Write the shortest possible assembly-language quine.

Use any ISA you want, unless it has a print-quine instruction or equivalent. Examples include x86, MIPS, SPARC, MMIX, IBM BAL, MIX, VAX, JVM, ARM, etc.

You may link against the C standard library's _printf function (or the Java equivalent for JVM bytecode) for I/O.

Length will be judged both on instruction count and size of the data segment. Solutions must contain at least two instructions.

The quine should print the assembly code, not the assembled machine code.

11 Answers 11

up vote 20 down vote accepted

x86 Linux, AT&T syntax: 244

push $10
push $34
push $s
push $34
push $37
push $37
push $s
call printf
mov $0,%ebx
mov $1,%eax
int $128
s:.ascii "push $10
push $34
push $s
push $34
push $37
push $37
push $s
call printf
mov $0,%cebx
mov $1,%ceax
int $128
s:.ascii %c%s%c%c"

(I compiled it with this: gcc -nostartfiles -lc quine.S -o quine)

  • That's depressing, now :-( – Joey Feb 6 '11 at 17:14
  • 1
    I'd usually say "the right tool for the job", but then again, here it doesn't feel right :D – J B Feb 6 '11 at 17:44
  • Seems to be more right than mine, though ;-) – Joey Feb 6 '11 at 22:37

JVM Bytecode Assembly (via Jasmin) – 952 960 990

.class public Q
.super java/io/File
.method public static main([Ljava/lang/String;)V
.limit stack 9
getstatic java/lang/System/out Ljava/io/PrintStream;
ldc ".class public Q%n.super java/io/File%n.method public static main([Ljava/lang/String;)V%n.limit stack 9%ngetstatic java/lang/System/out Ljava/io/PrintStream;%nldc %c%s%c%nldc 3%nanewarray java/lang/Object%ndup%ndup%nldc 0%nldc 34%ninvokestatic java/lang/Integer/valueOf(I)Ljava/lang/Integer;%ndup_x2%naastore%nldc 2%nswap%naastore%ndup2%nswap%nldc 1%nswap%naastore%ninvokevirtual java/io/PrintStream/printf(Ljava/lang/String;[Ljava/lang/Object;)Ljava/io/PrintStream;%npop%nreturn%n.end method"
ldc 3
anewarray java/lang/Object
dup
dup
ldc 0
ldc 34
invokestatic java/lang/Integer/valueOf(I)Ljava/lang/Integer;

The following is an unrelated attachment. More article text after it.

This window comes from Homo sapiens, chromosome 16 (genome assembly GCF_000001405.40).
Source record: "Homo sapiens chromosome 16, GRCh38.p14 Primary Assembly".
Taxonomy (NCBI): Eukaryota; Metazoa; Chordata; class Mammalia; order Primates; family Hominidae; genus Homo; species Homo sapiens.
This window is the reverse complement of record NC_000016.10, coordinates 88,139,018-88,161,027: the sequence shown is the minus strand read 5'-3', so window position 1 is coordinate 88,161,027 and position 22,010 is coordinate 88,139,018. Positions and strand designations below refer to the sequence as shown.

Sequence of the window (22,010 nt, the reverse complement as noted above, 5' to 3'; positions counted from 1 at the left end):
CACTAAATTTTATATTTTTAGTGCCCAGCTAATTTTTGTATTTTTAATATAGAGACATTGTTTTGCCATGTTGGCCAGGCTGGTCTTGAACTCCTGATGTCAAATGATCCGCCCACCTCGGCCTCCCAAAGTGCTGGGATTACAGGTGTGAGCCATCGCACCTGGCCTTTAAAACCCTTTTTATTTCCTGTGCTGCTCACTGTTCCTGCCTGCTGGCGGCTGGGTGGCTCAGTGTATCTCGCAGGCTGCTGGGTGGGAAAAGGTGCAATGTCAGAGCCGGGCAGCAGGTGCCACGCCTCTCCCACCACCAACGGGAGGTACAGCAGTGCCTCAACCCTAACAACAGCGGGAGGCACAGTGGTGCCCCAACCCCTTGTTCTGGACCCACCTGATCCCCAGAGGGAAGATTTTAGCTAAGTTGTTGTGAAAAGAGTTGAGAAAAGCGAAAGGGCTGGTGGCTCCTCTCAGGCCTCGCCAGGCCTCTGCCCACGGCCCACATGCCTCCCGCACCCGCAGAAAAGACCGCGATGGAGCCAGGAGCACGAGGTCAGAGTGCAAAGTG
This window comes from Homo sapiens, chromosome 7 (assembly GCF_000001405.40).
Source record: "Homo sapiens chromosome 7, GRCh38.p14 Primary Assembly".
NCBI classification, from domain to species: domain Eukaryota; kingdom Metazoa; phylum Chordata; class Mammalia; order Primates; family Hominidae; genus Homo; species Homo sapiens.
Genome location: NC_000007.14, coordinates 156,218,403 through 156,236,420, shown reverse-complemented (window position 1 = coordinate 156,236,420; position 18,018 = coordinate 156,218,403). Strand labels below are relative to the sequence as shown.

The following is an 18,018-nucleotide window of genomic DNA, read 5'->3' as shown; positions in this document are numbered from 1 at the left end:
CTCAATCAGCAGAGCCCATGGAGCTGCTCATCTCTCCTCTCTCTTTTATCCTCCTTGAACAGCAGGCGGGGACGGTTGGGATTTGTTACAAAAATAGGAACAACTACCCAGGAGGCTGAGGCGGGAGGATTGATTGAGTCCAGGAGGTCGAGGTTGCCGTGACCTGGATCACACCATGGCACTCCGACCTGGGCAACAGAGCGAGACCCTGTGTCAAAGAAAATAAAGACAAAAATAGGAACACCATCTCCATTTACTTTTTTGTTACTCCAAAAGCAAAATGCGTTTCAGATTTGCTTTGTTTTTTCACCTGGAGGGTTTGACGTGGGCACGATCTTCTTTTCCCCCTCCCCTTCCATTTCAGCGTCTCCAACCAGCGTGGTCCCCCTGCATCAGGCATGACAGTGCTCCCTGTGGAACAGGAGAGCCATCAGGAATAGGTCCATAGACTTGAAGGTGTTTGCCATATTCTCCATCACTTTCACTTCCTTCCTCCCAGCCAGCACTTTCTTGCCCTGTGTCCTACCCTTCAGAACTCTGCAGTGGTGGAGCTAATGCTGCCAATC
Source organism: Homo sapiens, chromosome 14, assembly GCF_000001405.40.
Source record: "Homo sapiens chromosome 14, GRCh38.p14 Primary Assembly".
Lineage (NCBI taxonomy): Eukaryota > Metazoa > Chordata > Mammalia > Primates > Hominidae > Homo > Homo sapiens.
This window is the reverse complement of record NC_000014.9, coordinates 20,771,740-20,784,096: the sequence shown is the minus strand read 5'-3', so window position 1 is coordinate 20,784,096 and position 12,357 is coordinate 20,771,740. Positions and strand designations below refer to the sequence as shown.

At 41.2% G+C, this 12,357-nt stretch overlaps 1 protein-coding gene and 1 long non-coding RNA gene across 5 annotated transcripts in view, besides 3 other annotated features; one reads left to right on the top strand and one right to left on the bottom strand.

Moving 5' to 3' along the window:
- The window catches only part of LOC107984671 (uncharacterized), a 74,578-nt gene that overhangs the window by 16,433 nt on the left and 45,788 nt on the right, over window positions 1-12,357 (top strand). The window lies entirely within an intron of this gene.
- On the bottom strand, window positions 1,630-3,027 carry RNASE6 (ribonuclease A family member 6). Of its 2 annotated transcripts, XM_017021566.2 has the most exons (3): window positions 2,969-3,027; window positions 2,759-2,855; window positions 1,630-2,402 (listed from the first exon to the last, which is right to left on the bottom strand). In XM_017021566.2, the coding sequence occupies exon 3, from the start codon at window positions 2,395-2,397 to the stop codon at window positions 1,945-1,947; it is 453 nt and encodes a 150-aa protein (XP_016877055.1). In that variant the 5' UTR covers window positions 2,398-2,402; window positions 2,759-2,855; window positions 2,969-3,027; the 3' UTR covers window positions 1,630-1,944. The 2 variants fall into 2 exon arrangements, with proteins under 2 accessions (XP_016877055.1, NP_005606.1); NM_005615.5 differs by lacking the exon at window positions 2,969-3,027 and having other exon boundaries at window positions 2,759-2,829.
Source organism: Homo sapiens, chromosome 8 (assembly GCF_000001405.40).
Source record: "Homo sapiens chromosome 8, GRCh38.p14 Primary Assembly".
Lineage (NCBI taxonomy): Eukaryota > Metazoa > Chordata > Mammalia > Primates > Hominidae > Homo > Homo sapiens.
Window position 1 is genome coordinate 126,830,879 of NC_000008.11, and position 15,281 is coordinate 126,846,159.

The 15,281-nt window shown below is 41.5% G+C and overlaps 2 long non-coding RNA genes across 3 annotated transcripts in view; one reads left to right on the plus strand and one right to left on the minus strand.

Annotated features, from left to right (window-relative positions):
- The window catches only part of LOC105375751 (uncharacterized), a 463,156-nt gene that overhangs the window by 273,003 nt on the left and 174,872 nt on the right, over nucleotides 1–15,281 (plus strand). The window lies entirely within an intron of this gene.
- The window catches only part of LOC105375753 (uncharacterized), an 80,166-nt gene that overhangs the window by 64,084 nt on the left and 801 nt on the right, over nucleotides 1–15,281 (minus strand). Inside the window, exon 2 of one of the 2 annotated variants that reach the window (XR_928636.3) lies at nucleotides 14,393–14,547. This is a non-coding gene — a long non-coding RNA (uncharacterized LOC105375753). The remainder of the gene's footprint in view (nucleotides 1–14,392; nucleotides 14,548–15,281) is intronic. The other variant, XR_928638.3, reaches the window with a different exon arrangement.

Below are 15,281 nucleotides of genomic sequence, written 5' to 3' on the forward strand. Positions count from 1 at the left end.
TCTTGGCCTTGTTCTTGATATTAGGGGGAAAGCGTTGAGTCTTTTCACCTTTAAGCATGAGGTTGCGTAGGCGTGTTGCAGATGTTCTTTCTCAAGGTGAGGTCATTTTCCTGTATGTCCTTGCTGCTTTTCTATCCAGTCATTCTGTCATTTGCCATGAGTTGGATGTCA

dup_x2
aastore
ldc 2
swap
aastore
dup2
swap
ldc 1
swap
aastore
invokevirtual java/io/PrintStream/printf(Ljava/lang/String;[Ljava/lang/Object;)Ljava/io/PrintStream;
pop
return
.end method

Sadly, Jasmin doesn't allow as many nice tricks as Microsoft's ilasm allows. But the JVM has a total of six different dup instructions that do all kinds of fun things. Reordering items on the stack is something .NET doesn't seem to support.

In any case, I guess none of my two entries are serious contenders for shortest code but I guess it's hard to make them much shorter. Therefore just for completeness :-)

Commented version with info about what's on the stack:

.class public Q
.super java/io/File
.method public static main([Ljava/lang/String;)V
.limit stack 9
getstatic java/lang/System/out Ljava/io/PrintStream;
ldc ".class public Q%n.super java/io/File%n.method public static main([Ljava/lang/String;)V%n.limit stack 9%ngetstatic java/lang/System/out Ljava/io/PrintStream;%nldc %c%s%c%nldc 3%nanewarray java/lang/Object%ndup%ndup%nldc 0%nldc 34%ninvokestatic java/lang/Integer/valueOf(I)Ljava/lang/Integer;%ndup_x2%naastore%nldc 2%nswap%naastore%ndup2%nswap%nldc 1%nswap%naastore%ninvokevirtual java/io/PrintStream/printf(Ljava/lang/String;[Ljava/lang/Object;)Ljava/io/PrintStream;%npop%nreturn%n.end method"
ldc 3       ; stack; System.out, string, 3
anewarray java/lang/Object    ; stack: System.out, string, Object[3]
dup
dup    ; stack: System.out, string, array, array, array
ldc 0  ; stack: System.out, string, array, array, array, 0
ldc 34   ; stack: System.out, string, array, array, array, 0, 34
invokestatic java/lang/Integer/valueOf(I)Ljava/lang/Integer;
dup_x2   ; stack: System.out, string, array, array, 34, array, 0, 34
aastore  ; stack: System.out, string, array, array, 34
ldc 2    ; stack: System.out, string, array, array, 34, 2
swap     ; stack: System.out, string, array, array, 2, 34
aastore  ; stack: System.out, string, array
dup2     ; stack: System.out, string, array, string, array
swap     ; stack: System.out, string, array, array, string
ldc 1    ; stack: System.out, string, array, array, string, 1
swap     ; stack: System.out, string, array, array, 1, string
aastore  ; stack: System.out, string, array
invokevirtual java/io/PrintStream/printf(Ljava/lang/String;[Ljava/lang/Object;)Ljava/io/PrintStream;
pop
return
.end method

History:

  • 2011-02-07 02:09 (990) – First working version.
  • 2011-02-07 02:11 (960) – ldc is shorter than bipush or iconst_*.
  • 2011-02-07 02:30 (952) – Who says I need to inherit from java.lang.Object? Other class names are so much shorter :-)

gas for x86 Linux (89 bytes, seven instructions)

Technically, this is cheating.

mov $4,%al
mov $1,%bl
mov $b,%ecx
mov $89,%dl
int $128
mov %bl,%al
int $128
b:.incbin"a"